Discover the Fortune Lying Hidden in Your Practice: Why do some professionals make so much money while others are barely getting by?
- How to turn complaints into increased client loyalty
- Quality service: Client perceptions are the key
- The key to client retention and referrals
- Get More Clients, More Referrals, and More Business From Existing Clients
- Billing for Value
- Things You Can Do Right Now to Increase Profits
- Inhibiting Management vs. Enhancing Management
David Cottle, CPA, B.B.A., with double majors in Accounting and Mathematics, who works with firms to improve their profitability, growth, and management.
Dave has studied which management and marketing techniques were successful — and which were not.
Dave has found definite features common to most super-successful firms which are missing from firms that are not so successful.
Dave has spoken often for the American Institute of Certified Public Accountants, for State CPA Societies in 26 States.
Dozens of his articles have appeared in publications ranging from The Journal of Accountancy, The Law Management Journal, The Practical Accountant, and The Practicing CPA, to Veterinary Economics and the Texas Bar Journal. Dave served on the Editorial Advisory Boards of the Journal of Accountancy, Quality Client Service newsletter, the CPA Managing Partner Report, and the Panel of Experts for CPA Partner Hotline newsletter. Several of his articles have been reprinted in AICPA Selected Readings in Management of an Accounting Practice. He formerly edited CPA Digest newsletter published by Harcourt Brace Professional Publications.
David W. Cottle has helped firms improve their profitability, growth, productivity and performance.
David’s clients range from sole practitioners to the Big Four international accounting firms and everything in between.
Cottle function as cheerleader, and teachers, directly involving client personnel, management, and resources in transferring skills to the client.
He benchmarks his work against specific objectives with clearly established outcomes and timing, contributing to client business goals.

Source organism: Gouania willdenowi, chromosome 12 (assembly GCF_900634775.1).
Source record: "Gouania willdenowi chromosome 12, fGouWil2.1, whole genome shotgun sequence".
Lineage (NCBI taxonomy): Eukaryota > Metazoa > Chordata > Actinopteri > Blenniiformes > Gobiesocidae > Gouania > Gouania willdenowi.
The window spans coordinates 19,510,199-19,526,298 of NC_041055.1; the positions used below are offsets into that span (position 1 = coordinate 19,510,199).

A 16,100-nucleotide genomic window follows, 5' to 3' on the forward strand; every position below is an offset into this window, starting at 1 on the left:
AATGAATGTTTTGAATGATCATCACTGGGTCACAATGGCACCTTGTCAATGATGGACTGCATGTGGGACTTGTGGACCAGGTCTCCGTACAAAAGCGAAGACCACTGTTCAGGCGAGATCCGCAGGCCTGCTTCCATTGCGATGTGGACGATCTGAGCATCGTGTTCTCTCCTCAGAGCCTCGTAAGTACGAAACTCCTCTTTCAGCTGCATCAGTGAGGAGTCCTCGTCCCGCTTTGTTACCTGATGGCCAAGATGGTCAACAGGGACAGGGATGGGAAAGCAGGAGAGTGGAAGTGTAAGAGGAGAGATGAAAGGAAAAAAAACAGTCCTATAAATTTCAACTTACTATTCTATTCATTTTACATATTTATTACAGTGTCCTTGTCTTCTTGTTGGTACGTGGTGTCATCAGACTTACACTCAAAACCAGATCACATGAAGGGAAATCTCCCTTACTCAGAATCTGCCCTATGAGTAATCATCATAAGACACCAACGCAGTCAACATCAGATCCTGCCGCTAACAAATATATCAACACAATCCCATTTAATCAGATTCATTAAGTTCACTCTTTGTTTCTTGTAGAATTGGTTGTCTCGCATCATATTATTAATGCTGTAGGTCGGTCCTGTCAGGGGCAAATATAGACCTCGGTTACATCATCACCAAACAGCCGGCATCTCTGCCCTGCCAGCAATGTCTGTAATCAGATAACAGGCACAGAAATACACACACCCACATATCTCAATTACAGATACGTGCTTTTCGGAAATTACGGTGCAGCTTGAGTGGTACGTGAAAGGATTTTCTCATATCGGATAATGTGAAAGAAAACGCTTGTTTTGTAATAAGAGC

The purpose of management is to create a prosperous, expanding practice, and that the product of good management is an efficient, profitable, expanding firm.
Know what progress you are making toward your goals.
Respond to situations fast enough to prevent minor problems from causing major damager and prevent major problems from occurring at all.
Know exactly where to place management emphasis and company resources so they are not fixing something that isn’t broken and not leaving problem areas ignored.
Channel marketing and improvement efforts to the areas that produce the most gain, the most progress toward firm goals, for the least effort.
When we do not know the above, we make mistakes and waste time money and effort.
As a manager, what are you responsible for managing?
Is it just yourself and your firm?
No, not if you want to be successful — you have to manage your clients, too!
When speaking about management, Dave Cottle often says “every successful practice sits on a three-legged stool.” That means that there are several factors which — like all the legs of a three-legged stool — are essential for success. This is a generalized “ideal scene” model.
The first leg is technical expertise, i.e., the ability to do the work of the profession. The second leg is management, the ability to run the firm in a businesslike manner. The third leg is marketing, the ability to attract and retain clients. (And, yes, client retention is also a part of marketing.) The floor that supports the stool is that other ingredient indispensable to business success, the clients. The “person” that “sits” on the stool is you and all the other people that make up your firm — the personnel.